Entrance Gates to Hinchliffe Stadium Near Corner of Liberty and Jasper Streets

Entrance Gates to Hinchliffe Stadium Near Corner of Liberty and Jasper Streets

In the last 20 years, the stadium’s structure has continued to deteriorate from neglect. Were this just another aging high school athletic stadium, Hinchliffe might already have been lost to time.

Hinchliffe Stadium Ticket Windows Facing Jasper Street

Hinchliffe Stadium Ticket Windows Facing Jasper Street

However, Hinchliffe’s rich history is what may just save it from demolition and ultimately what might ensure its restoration for future generations to appreciate.

Detail of Ticket Window Facing Jasper Street, Hinchliffe Stadium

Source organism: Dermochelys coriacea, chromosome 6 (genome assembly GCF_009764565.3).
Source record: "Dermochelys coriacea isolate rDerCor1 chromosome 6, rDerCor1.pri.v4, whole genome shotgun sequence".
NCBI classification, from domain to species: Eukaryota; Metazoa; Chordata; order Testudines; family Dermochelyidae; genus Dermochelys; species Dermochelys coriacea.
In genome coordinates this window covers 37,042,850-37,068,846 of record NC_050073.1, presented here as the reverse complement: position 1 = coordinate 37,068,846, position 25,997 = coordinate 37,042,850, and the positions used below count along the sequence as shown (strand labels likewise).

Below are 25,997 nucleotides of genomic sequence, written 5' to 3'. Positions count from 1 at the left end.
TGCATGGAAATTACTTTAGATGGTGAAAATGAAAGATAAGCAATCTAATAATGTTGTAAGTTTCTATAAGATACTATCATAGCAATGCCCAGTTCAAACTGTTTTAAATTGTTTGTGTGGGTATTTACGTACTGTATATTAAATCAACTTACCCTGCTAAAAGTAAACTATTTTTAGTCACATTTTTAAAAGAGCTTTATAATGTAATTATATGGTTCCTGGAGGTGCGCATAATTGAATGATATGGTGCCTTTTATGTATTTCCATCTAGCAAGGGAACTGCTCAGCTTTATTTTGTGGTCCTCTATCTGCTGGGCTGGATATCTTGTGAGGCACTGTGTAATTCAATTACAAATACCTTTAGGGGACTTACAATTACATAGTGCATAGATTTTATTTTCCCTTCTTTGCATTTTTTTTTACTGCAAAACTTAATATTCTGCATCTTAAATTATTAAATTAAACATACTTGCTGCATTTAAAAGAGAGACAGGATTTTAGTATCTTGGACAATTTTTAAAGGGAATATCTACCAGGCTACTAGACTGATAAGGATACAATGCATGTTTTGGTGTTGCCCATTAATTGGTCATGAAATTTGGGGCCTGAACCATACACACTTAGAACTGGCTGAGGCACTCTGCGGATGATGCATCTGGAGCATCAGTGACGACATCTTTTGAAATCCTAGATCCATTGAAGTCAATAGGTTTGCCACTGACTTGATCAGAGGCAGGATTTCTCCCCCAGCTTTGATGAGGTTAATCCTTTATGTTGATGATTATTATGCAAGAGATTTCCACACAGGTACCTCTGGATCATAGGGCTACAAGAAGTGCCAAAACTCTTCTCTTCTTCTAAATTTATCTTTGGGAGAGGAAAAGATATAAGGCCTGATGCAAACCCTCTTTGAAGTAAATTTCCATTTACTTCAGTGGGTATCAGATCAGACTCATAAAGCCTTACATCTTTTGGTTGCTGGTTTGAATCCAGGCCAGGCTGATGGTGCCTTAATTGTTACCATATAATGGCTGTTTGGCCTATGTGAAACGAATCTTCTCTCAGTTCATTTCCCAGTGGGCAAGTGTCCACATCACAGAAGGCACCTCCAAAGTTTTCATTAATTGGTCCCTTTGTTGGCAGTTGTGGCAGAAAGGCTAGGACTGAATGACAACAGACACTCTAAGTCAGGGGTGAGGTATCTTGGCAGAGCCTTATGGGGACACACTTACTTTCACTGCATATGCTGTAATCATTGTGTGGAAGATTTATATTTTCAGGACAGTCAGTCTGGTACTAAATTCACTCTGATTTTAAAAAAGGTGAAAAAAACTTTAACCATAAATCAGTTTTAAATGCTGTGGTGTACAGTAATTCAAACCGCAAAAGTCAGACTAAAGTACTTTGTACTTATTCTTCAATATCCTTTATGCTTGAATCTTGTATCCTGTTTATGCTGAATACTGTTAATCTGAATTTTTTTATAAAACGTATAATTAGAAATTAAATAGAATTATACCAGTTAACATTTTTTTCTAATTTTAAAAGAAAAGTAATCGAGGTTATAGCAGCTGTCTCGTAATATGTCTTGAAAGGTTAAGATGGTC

Detail of Ticket Window Facing Jasper Street, Hinchliffe Stadium

Most notably, Hinchliffe is recognized as one of the last surviving ballparks where a significant number of Negro League games were played.

Inside Ticket Booth, Hinchliffe Stadium

Inside Ticket Booth, Hinchliffe Stadium

Starting in 1933, the Negro National League New York Black Yankees called Hinchliffe their home, continuing for 12 seasons until they departed at the end of 1945 (the Black Yankees played their home games at Triborough Stadium in 1937). Many Negro League greats played at Hinchliffe, including one 1934 contest between the Black Yankees and the Pittsburgh Crawfords featuring future Hall of Famers James “Cool Papa” Bell, Oscar Charleston, Josh Gibson, and Judy Johnson. Other Hall of Famers who played at Hinchliffe Stadium include Martín Dihigo, Monte Irwin, Buck Leonard, and Satchel Paige (note: it is unclear whether Paige actually played in a game at Hinchliffe). Hinchliffe also was home to the Negro National League New York Cubans in the mid 1930s.